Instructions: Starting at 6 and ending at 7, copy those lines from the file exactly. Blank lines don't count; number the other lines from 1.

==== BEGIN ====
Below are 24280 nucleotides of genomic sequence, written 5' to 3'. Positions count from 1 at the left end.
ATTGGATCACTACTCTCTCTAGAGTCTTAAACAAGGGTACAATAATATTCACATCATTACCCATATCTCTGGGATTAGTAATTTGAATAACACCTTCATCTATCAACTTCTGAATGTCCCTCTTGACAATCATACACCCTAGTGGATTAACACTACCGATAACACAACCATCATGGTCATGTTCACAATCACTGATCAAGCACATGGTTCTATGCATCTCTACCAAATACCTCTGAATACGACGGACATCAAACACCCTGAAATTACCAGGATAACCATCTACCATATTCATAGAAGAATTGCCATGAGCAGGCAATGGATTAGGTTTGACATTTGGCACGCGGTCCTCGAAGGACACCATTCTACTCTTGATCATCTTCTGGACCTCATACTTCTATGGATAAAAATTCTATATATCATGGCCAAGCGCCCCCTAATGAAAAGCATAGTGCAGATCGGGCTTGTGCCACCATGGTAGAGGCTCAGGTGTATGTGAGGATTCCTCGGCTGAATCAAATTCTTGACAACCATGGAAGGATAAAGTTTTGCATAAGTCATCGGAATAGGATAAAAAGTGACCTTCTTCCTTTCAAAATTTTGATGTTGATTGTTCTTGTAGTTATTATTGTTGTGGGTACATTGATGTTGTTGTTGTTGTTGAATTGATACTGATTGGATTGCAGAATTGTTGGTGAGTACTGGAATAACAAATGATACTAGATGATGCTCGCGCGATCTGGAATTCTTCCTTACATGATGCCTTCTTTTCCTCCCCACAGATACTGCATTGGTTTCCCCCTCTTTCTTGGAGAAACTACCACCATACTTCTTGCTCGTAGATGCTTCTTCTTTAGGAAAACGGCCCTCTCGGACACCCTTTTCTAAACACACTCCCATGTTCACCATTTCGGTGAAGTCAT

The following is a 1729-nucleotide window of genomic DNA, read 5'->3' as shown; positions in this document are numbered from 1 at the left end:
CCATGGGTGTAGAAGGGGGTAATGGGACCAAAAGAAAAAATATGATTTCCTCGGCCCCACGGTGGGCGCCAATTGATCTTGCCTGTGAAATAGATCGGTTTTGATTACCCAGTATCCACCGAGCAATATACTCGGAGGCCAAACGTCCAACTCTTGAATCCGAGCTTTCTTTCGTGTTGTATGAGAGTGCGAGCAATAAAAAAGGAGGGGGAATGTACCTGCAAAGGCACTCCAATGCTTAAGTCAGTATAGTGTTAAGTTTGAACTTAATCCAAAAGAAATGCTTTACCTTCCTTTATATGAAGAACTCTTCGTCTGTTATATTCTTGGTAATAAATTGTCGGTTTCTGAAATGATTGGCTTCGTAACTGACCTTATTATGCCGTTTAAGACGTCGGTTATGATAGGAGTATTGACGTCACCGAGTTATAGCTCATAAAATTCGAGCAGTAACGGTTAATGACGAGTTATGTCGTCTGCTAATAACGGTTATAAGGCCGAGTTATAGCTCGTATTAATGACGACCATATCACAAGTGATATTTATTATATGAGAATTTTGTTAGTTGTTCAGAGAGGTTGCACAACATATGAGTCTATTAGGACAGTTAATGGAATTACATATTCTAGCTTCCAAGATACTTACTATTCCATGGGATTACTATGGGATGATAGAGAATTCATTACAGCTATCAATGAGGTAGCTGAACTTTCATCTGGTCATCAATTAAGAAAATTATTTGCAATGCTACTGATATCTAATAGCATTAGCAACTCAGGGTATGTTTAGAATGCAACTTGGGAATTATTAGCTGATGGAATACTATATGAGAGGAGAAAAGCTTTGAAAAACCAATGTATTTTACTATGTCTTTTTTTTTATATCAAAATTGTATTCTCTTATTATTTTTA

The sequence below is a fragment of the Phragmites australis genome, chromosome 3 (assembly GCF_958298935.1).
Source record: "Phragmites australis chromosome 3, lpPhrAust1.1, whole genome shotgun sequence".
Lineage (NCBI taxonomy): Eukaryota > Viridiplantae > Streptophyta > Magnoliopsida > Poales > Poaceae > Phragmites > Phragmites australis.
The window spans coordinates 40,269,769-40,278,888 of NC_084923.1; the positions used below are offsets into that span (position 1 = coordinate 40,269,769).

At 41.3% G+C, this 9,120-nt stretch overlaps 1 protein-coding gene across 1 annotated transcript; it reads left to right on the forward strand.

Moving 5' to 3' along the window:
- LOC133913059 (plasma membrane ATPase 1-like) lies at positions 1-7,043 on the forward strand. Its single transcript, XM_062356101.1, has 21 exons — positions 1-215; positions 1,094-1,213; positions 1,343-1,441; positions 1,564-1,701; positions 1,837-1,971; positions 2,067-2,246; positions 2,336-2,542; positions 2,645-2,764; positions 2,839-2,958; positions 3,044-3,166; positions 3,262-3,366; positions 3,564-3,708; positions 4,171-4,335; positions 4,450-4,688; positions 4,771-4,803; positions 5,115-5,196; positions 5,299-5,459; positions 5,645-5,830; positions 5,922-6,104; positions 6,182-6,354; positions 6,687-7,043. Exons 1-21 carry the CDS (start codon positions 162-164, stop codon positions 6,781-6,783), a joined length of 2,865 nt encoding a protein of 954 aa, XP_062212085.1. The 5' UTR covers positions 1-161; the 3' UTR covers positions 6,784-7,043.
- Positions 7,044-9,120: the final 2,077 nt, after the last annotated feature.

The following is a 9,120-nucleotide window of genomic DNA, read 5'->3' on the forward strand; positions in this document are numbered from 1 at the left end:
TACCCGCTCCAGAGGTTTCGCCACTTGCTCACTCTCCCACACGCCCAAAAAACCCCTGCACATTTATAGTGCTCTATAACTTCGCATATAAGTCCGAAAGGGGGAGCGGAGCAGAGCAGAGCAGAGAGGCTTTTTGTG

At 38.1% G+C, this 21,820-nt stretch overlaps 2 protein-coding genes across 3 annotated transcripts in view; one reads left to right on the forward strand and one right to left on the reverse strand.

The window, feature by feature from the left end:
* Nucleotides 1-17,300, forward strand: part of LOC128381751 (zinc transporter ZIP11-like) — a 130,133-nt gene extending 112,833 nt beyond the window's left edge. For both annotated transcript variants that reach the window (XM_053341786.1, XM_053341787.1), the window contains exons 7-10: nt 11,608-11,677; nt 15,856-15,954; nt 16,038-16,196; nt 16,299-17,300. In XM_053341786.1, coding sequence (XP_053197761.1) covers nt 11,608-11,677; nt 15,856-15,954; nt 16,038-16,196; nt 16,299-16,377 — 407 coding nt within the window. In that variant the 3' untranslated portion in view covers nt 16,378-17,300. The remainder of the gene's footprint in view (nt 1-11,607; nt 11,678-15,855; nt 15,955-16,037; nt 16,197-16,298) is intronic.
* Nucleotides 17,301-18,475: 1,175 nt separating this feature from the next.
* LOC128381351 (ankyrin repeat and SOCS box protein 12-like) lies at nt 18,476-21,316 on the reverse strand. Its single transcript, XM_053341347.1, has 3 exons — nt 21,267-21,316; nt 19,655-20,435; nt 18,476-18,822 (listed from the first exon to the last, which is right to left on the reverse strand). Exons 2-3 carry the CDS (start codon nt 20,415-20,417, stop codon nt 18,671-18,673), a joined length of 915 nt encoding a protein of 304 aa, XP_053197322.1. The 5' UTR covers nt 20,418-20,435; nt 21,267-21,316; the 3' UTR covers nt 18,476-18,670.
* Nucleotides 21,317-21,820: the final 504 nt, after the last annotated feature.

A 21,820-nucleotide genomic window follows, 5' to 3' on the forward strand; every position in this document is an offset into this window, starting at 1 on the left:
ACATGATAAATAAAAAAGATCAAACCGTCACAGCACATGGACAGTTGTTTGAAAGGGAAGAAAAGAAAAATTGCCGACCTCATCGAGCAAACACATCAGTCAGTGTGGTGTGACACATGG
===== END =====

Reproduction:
Source record: "Phragmites australis chromosome 3, lpPhrAust1.1, whole genome shotgun sequence".
Lineage (NCBI taxonomy): Eukaryota > Viridiplantae > Streptophyta > Magnoliopsida > Poales > Poaceae > Phragmites > Phragmites australis.